The FCC vs. the First Amendment - Event Audio/VideoAdministrative agencies have long threatened First Amendment freedoms, and have been called to task for their actions by the courts and by Congress.  This panel will examine the interaction between federal regulators and speakers, focusing on an agency with a particular free speech regulation role: the Federal Communications Commission.  From indecency enforcement to the Fairness Doctrine, media ownership to the recent Tennis Channel decision, the FCC has a long history of creating tension with the First Amendment.  During our session, a panel of experts will discuss the legal and policy implications of the Commission’s recent (and historical) interactions with the First Amendment, and what these actions imply for the future of free speech in the shadow of the administrative state.

The Telecommunications & Electronic Media Practice Group hosted this panel on "The FCC vs. the First Amendment" on Thursday, November 14, during the 2013 National Lawyers Convention.

Telecommunications: The FCC vs. the First Amendment
3:45 p.m. – 5:15 p.m.?
State Room

  • Prof. Marvin Ammori, Bernard L. Schwartz Fellow, New America Foundation
  • Mr. Miguel A. Estrada, Esquire, Partner, Gibson, Dunn & Crutcher, LLP
  • Ms. Jane Mago, Counsel, National Association of Broadcasters Education Foundation and Executive Vice President and General Counsel, National Association of Broadcasters
  • Hon. Ajit V. Pai, Commissioner, Federal Communications Commission
  • Moderator: Hon. Brett M. Kavanaugh, United States Court of Appeals, District of Columbia Circuit?

Mayflower Hotel
Washington, DC

[Watch or listen now!]

Silenced: How Apostasy and Blasphemy Codes are Choking Freedom Worldwide - An Overview by the Authors - Event Audio/Video

Silenced: Are Global Trends to Ban Religious Defamation, Religious Insult, and Islamophobia a New Challenge to First Amendment Freedoms?
Paul Marshall, Nina Shea, Jonathan Bunch December 01, 2011

Silenced: How Apostasy and Blasphemy Codes are Choking Freedom WorldwideThe West is also now experiencing a move toward new blasphemy standards through bans on "hate speech," "the stereotyping of Islam," and charges of "Islamophobia." The Organization of Islamic Cooperation (OIC) within the United Nations and in the European Union has been a visible proponent of hate speech restrictions and other measures. Meanwhile, Secretary of State Hillary Clinton has announced that the U.S. government will sponsor a conference with the OIC on how to implement a U.N. resolution combating "negative stereotyping" of Islam, the focus of a recent U.N. resolution. Speakers at our conference on November 4 addressed the prevalence of trends concerning hate speech and blasphemy laws, and whether they pose a serious threat to the freedoms of citizens of the West, including Muslims, as well as people in OIC member states. This panel featured Mr. Paul Marshall and Ms. Nina Shea, both of the Center for Religious Freedom at the Hudson Institute, as they discussed their new book Silenced: How Apostasy and Blasphemy Codes are Choking Freedom Worldwide. Introduction by Mr. Jonathan Bunch, Vice President & Director of State Courts at the Federalist Society.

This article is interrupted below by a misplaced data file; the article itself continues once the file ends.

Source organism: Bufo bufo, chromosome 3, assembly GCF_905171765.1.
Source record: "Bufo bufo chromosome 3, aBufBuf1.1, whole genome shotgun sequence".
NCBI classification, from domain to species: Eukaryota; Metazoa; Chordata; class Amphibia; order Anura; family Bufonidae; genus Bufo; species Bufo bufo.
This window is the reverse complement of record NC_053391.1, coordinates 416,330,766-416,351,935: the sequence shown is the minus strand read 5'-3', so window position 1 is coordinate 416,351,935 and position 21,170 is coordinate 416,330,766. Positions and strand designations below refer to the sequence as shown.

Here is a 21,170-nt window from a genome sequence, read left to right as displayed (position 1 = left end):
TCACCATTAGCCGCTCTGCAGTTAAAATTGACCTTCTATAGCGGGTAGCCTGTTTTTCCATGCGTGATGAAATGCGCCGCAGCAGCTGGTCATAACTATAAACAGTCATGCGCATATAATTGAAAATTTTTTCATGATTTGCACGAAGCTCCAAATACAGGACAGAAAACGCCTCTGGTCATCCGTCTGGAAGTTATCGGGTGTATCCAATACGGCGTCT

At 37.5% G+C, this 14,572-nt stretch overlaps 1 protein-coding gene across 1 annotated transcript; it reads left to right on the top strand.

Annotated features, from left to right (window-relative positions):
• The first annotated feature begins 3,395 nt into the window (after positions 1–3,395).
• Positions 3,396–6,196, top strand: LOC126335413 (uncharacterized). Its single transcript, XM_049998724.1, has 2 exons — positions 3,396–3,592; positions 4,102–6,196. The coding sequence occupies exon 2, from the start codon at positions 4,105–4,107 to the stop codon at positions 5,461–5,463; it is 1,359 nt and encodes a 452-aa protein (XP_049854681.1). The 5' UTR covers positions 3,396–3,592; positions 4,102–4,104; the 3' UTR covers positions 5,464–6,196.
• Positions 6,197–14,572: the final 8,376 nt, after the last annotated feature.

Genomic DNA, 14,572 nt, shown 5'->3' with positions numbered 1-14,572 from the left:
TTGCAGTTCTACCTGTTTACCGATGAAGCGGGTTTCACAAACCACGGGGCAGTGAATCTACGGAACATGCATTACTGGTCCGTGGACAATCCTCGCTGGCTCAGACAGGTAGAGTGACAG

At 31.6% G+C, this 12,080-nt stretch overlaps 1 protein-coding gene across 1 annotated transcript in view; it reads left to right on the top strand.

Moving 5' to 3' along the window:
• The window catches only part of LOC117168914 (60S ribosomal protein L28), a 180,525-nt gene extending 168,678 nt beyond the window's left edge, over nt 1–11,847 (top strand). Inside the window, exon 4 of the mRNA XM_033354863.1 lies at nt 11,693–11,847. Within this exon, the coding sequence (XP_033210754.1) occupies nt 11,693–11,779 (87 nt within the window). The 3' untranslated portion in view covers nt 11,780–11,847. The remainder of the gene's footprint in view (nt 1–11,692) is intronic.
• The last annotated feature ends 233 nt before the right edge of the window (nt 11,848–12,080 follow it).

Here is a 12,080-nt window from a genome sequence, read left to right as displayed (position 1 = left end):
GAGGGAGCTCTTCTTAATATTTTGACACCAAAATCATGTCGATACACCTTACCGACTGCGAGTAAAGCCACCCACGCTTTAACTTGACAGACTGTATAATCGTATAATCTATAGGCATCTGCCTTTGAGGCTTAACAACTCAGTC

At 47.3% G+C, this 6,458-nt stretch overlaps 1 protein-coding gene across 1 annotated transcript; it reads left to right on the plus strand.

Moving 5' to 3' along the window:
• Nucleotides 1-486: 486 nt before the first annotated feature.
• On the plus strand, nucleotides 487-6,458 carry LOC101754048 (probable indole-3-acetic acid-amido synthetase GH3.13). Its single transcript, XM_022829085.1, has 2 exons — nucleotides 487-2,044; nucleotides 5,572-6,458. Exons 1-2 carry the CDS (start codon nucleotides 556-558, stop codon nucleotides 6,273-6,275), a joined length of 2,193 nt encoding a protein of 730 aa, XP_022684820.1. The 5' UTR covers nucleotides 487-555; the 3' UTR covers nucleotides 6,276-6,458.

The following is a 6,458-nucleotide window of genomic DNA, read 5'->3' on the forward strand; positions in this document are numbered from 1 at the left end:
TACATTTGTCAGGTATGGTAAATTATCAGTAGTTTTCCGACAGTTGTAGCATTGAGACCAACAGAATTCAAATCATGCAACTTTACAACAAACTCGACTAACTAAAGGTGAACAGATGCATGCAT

The Muslim World - Event Audio/Video

Silenced: Are Global Trends to Ban Religious Defamation, Religious Insult, and Islamophobia a New Challenge to First Amendment Freedoms?
David F. Forte, Amjad M. Khan, Jacob Mchangama, Samuel Tadros, James P. Kelly December 01, 2011

The Muslim WorldThe West is also now experiencing a move toward new blasphemy standards through bans on "hate speech," "the stereotyping of Islam," and charges of "Islamophobia." The Organization of Islamic Cooperation (OIC) within the United Nations and in the European Union has been a visible proponent of hate speech restrictions and other measures. Meanwhile, Secretary of State Hillary Clinton has announced that the U.S. government will sponsor a conference with the OIC on how to implement a U.N. resolution combating "negative stereotyping" of Islam, the focus of a recent U.N. resolution. Speakers at our conference on November 4 addressed the prevalence of trends concerning hate speech and blasphemy laws, and whether they pose a serious threat to the freedoms of citizens of the West, including Muslims, as well as people in OIC member states. This panel on "The Muslim World" featured Prof. David F. Forte of Cleveland State University, Cleveland-Marshall School of Law; Mr. Amjad Mahmood Khan of Ahmadiyya Muslim Community USA; Mr. Jacob Mchangama of the Center for Political Studies (Copenhagen, Denmark); Mr. Samuel Tadros of the Hudson Institute’s Center for Religious Freedom; and Mr. James P. Kelly III, Director of International Affairs at the The Federalist Society, as the moderator.